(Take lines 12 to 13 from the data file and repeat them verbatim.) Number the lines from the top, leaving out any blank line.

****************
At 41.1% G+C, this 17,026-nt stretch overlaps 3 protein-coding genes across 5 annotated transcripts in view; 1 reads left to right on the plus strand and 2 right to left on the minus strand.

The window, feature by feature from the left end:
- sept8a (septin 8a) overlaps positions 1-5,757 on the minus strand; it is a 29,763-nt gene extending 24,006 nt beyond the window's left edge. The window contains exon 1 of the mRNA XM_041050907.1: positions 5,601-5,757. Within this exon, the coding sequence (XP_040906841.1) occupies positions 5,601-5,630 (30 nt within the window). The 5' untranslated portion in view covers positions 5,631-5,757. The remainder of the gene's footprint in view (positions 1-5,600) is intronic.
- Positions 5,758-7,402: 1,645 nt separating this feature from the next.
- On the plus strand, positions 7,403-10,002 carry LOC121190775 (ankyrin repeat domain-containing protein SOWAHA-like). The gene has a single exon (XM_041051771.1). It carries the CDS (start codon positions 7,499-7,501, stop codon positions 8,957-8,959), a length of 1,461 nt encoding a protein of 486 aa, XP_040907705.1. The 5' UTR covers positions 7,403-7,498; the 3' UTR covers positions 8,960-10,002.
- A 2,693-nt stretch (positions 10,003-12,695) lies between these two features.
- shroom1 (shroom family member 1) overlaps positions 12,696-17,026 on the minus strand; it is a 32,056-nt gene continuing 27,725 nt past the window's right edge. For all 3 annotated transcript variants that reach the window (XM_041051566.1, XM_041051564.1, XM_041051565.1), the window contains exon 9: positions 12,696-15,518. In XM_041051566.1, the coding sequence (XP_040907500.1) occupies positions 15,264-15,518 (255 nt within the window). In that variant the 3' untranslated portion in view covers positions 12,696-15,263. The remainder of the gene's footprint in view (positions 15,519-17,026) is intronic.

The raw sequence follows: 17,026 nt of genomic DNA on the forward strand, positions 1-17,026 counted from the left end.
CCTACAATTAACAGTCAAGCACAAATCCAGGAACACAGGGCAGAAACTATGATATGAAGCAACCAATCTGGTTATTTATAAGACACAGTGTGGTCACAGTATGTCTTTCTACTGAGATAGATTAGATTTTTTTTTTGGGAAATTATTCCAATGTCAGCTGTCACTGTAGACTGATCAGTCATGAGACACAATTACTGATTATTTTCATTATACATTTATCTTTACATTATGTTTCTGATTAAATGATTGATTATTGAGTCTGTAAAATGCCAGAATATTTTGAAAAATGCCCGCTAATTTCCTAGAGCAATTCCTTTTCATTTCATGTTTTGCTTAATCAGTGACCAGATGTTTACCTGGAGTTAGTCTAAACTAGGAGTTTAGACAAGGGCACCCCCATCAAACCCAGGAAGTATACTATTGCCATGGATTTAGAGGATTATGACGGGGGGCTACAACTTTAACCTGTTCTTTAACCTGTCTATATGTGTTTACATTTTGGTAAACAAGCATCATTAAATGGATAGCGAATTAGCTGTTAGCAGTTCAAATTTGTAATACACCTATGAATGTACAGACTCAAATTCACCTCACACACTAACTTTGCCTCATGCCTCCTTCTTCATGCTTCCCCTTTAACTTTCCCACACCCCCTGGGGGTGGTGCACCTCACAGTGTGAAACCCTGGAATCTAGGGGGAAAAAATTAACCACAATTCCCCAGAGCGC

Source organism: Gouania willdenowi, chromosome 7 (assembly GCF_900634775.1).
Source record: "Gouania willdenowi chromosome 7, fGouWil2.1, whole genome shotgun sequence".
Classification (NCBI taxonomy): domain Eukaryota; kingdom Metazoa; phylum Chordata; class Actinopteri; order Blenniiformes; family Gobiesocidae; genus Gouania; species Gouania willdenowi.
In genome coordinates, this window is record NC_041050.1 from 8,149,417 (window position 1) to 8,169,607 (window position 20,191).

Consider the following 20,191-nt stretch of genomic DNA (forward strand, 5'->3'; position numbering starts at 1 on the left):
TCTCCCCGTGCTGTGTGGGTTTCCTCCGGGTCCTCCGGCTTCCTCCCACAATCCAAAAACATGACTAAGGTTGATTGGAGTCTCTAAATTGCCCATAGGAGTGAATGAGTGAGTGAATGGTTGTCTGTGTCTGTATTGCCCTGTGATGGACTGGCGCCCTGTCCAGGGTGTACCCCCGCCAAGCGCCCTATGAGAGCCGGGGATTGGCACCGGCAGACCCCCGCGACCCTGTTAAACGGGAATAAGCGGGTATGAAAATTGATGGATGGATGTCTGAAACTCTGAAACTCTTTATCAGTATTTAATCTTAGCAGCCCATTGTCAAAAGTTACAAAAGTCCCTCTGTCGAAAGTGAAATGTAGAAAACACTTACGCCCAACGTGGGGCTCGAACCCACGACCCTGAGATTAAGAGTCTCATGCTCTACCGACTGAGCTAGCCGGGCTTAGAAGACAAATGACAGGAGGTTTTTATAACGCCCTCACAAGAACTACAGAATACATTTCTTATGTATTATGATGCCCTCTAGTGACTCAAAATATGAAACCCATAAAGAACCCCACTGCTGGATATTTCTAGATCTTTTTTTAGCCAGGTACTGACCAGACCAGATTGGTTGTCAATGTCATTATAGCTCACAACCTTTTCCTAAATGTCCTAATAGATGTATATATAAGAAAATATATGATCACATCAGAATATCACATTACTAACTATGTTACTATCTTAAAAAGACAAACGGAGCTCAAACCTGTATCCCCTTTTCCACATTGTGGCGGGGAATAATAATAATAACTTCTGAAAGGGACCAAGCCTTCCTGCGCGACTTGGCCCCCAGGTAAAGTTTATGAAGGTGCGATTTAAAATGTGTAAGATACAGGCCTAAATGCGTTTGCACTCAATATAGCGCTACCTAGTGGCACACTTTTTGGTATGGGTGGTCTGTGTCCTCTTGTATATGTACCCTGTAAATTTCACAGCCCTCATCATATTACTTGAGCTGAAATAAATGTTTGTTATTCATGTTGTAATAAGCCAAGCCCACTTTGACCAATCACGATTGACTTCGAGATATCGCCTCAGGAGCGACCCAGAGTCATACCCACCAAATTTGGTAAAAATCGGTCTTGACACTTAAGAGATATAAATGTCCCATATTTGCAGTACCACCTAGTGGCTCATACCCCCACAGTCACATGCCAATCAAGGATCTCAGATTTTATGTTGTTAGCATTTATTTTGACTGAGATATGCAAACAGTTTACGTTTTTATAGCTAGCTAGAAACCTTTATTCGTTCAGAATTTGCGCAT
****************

Classification (NCBI taxonomy): domain Eukaryota; kingdom Metazoa; phylum Chordata; class Actinopteri; order Blenniiformes; family Gobiesocidae; genus Gouania; species Gouania willdenowi.
In genome coordinates, this window is record NC_041050.1 from 8,149,417 (window position 1) to 8,169,607 (window position 20,191).